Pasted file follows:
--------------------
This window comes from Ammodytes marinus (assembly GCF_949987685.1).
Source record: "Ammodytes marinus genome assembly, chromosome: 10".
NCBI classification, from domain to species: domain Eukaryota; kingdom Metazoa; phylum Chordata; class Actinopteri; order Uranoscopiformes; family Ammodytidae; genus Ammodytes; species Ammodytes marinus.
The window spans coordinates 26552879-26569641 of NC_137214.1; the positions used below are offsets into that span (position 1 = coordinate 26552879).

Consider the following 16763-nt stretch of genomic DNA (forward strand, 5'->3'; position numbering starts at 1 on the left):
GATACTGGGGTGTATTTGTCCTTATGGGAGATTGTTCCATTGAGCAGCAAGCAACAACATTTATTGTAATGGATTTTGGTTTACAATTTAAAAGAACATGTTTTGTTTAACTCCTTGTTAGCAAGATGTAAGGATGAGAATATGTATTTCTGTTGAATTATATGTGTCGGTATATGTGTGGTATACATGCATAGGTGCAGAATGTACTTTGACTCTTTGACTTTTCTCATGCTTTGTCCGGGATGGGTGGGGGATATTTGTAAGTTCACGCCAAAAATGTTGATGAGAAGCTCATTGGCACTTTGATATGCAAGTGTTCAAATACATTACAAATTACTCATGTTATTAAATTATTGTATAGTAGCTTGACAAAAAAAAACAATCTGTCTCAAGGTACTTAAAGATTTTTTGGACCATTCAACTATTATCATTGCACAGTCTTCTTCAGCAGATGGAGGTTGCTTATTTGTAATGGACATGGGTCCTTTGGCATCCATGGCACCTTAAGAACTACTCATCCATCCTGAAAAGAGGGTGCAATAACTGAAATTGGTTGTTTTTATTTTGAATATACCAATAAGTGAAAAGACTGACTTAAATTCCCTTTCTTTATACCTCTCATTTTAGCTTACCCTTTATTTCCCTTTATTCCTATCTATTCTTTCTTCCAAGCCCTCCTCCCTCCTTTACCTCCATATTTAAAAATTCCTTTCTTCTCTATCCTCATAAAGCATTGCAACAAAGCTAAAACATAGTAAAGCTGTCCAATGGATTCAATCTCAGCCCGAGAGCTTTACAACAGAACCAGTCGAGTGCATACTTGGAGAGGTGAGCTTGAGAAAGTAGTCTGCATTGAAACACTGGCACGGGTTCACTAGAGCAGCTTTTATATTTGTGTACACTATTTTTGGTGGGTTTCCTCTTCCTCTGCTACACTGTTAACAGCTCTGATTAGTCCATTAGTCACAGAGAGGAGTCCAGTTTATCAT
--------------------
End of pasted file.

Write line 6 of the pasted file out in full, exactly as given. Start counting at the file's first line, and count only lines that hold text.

GATACTGGGGTGTATTTGTCCTTATGGGAGATTGTTCCATTGAGCAGCAAGCAACAACATTTATTGTAATGGATTTTGGTTTACAATTTAAAAGAACATGTTTTGTTTAACTCCTTGTTAGCAAGATGTAAGGATGAGAATATGTATTTCTGTTGAATTATATGTGTCGGTATATGTGTGGTATACATGCATAGGTGCAGAATGTACTTTGACTCTTTGACTTTTCTCATGCTTTGTCCGGGATGGGTGGGGGATATTTGTAAGTTCACGCCAAAAATGTTGATGAGAAGCTCATTGGCACTTTGATATGCAAGTGTTCAAATACATTACAAATTACTCATGTTATTAAATTATTGTATAGTAGCTTGACAAAAAAAAACAATCTGTCTCAAGGTACTTAAAGATTTTTTGGACCATTCAACTATTATCATTGCACAGTCTTCTTCAGCAGATGGAGGTTGCTTATTTGTAATGGACATGGGTCCTTTGGCATCCATGGCACCTTAAGAACTACTCATCCATCCTGAAAAGAGGGTGCAATAACTGAAATTGGTTGTTTTTATTTTGAATATACCAATAAGTGAAAAGACTGACTTAAATTCCCTTTCTTTATACCTCTCATTTTAGCTTACCCTTTATTTCCCTTTATTCCTATCTATTCTTTCTTCCAAGCCCTCCTCCCTCCTTTACCTCCATATTTAAAAATTCCTTTCTTCTCTATCCTCATAAAGCATTGCAACAAAGCTAAAACATAGTAAAGCTGTCCAATGGATTCAATCTCAGCCCGAGAGCTTTACAACAGAACCAGTCGAGTGCATACTTGGAGAGGTGAGCTTGAGAAAGTAGTCTGCATTGAAACACTGGCACGGGTTCACTAGAGCAGCTTTTATATTTGTGTACACTATTTTTGGTGGGTTTCCTCTTCCTCTGCTACACTGTTAACAGCTCTGATTAGTCCATTAGTCACAGAGAGGAGTCCAGTTTATCAT